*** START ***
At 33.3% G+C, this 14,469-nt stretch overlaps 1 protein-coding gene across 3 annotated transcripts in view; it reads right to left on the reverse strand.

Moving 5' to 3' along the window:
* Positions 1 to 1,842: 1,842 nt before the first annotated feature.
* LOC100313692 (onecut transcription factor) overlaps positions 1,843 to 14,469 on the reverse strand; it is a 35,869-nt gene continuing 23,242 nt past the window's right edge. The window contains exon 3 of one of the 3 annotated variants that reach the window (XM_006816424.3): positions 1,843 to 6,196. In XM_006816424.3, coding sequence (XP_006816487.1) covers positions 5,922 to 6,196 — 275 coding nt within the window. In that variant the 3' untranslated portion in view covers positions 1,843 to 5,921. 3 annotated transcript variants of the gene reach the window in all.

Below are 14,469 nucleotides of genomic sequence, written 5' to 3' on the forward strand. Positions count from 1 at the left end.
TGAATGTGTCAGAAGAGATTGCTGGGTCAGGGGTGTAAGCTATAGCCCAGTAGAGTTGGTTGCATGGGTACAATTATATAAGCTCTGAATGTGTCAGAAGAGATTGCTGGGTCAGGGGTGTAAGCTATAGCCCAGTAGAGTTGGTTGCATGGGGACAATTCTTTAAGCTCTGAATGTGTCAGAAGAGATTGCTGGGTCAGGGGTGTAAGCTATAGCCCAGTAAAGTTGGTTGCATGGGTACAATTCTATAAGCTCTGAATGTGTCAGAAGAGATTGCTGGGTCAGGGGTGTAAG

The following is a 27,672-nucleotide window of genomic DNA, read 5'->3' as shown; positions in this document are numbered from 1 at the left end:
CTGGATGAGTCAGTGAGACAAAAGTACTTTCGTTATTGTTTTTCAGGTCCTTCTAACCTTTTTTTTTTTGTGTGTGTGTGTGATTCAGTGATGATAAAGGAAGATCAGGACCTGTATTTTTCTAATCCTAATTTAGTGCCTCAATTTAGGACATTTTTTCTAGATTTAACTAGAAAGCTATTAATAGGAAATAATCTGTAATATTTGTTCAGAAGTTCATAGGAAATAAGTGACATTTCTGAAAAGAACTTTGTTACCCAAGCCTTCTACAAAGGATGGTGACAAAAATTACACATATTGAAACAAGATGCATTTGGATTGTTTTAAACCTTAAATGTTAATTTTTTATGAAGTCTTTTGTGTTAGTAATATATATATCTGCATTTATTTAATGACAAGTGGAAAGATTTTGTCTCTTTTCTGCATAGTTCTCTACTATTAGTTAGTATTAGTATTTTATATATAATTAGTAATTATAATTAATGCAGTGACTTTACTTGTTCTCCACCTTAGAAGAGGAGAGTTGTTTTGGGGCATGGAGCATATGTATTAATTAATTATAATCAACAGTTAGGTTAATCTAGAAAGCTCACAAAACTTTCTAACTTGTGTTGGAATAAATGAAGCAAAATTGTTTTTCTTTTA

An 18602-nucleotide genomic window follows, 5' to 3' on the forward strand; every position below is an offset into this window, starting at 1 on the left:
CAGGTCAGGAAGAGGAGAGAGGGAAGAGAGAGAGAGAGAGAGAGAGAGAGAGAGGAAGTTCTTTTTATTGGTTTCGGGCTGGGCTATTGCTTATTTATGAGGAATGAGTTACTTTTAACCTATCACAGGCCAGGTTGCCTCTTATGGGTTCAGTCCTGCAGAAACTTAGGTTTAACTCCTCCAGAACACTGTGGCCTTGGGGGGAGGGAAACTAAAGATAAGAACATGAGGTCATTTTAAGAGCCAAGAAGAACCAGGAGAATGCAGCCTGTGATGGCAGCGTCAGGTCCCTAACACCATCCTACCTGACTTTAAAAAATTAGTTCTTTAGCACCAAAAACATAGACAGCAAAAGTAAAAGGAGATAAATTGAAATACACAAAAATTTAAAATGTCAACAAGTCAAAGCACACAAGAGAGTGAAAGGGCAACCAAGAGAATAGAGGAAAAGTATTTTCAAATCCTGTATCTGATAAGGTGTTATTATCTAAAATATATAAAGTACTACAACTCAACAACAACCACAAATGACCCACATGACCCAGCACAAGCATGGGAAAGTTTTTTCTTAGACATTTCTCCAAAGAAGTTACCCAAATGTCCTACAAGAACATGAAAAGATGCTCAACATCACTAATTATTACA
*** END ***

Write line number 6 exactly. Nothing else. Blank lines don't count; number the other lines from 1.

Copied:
TGAATGTGTCAGAAGAGATTGCTGGGTCAGGGGTGTAAGCTATAGCCCAGTAGAGTTGGTTGCATGGGTACAATTATATAAGCTCTGAATGTGTCAGAAGAGATTGCTGGGTCAGGGGTGTAAGCTATAGCCCAGTAGAGTTGGTTGCATGGGGACAATTCTTTAAGCTCTGAATGTGTCAGAAGAGATTGCTGGGTCAGGGGTGTAAGCTATAGCCCAGTAAAGTTGGTTGCATGGGTACAATTCTATAAGCTCTGAATGTGTCAGAAGAGATTGCTGGGTCAGGGGTGTAAG